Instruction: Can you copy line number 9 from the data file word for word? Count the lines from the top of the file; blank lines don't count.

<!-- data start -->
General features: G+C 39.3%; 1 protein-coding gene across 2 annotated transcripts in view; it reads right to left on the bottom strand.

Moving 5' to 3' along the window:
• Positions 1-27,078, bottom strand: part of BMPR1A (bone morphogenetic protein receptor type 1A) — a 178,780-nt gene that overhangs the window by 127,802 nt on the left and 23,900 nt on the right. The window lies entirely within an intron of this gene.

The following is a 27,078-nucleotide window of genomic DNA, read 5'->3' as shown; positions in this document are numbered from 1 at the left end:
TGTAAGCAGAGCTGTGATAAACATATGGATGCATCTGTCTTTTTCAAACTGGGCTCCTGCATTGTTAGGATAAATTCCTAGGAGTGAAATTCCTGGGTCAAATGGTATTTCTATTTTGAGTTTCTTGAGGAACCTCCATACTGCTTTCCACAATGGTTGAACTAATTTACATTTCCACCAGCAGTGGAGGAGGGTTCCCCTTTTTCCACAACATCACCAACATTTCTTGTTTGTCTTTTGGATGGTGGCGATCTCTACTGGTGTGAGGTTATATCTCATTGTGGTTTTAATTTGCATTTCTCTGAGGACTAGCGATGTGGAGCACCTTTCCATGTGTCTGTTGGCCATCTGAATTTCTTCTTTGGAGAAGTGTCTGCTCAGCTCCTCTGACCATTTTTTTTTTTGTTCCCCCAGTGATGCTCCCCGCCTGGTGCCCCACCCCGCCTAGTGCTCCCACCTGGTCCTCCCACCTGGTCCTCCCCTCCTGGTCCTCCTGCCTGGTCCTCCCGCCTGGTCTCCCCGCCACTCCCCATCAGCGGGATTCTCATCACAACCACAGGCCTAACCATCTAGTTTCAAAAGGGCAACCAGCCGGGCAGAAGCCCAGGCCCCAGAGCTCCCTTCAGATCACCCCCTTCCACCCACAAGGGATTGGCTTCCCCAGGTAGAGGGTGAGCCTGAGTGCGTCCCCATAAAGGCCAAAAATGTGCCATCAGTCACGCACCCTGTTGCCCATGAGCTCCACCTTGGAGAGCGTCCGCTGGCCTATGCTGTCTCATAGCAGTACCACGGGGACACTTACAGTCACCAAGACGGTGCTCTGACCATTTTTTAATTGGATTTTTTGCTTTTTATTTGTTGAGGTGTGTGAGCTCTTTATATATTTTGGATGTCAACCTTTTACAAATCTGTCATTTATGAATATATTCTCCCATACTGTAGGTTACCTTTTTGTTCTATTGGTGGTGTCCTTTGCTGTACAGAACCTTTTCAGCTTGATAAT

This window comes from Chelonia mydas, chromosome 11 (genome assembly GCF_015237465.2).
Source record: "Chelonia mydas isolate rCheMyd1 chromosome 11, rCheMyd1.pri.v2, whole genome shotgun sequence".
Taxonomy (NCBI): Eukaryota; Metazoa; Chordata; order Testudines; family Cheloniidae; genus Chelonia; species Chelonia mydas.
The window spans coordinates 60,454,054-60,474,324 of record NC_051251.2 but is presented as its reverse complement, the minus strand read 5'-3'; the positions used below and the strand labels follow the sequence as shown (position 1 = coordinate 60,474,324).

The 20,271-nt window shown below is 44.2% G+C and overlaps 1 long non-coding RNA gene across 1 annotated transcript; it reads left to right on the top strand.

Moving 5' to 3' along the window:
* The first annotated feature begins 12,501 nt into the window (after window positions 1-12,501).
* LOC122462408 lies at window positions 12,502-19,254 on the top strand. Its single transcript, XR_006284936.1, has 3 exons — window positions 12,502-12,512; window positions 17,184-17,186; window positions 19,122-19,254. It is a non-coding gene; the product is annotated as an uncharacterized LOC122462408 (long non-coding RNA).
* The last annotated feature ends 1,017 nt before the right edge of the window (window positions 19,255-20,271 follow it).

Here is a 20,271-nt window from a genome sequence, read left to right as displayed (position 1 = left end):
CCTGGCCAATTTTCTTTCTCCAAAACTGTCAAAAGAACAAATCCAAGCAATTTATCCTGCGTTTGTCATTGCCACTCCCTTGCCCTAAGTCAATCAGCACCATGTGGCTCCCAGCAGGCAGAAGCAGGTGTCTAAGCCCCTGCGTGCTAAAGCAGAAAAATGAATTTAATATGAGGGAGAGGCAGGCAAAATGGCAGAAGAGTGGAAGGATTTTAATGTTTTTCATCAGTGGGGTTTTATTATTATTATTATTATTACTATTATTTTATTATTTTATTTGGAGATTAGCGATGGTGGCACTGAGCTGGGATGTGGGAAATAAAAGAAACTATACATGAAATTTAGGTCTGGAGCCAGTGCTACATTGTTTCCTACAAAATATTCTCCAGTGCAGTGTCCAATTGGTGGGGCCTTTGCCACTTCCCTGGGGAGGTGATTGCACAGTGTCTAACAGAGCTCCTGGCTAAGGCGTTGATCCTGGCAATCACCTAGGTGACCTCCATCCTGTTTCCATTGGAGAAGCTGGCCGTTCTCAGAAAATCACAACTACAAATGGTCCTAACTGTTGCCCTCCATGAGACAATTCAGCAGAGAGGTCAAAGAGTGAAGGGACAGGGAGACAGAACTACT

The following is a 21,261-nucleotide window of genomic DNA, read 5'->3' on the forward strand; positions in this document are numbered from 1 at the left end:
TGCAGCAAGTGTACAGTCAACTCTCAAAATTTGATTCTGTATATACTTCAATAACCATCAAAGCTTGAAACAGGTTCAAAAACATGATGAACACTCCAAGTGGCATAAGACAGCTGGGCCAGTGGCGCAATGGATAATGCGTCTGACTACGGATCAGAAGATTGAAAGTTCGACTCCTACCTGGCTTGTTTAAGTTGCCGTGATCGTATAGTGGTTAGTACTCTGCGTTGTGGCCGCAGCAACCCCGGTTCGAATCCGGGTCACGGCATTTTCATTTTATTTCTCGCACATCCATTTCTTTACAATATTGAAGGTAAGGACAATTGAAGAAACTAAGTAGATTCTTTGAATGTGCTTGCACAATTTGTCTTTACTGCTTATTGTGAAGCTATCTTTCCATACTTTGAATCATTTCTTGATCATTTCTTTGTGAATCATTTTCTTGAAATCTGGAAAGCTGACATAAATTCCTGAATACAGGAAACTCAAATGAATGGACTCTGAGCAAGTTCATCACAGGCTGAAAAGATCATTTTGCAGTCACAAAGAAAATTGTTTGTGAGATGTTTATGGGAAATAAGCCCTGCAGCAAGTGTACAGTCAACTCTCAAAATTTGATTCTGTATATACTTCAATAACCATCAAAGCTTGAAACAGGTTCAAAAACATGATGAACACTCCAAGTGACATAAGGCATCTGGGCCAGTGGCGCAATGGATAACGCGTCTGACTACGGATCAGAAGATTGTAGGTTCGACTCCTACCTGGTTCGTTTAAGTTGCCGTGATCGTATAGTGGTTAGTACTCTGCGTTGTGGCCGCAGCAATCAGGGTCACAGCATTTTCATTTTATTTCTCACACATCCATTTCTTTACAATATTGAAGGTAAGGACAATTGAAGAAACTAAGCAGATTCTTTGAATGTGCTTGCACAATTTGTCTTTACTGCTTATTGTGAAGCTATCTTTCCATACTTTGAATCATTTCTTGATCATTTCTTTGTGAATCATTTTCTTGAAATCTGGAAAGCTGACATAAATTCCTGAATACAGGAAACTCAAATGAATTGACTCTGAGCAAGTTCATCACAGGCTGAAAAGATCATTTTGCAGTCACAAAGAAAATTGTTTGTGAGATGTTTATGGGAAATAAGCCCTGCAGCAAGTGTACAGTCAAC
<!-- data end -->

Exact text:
The window spans coordinates 60,454,054-60,474,324 of record NC_051251.2 but is presented as its reverse complement, the minus strand read 5'-3'; the positions used below and the strand labels follow the sequence as shown (position 1 = coordinate 60,474,324).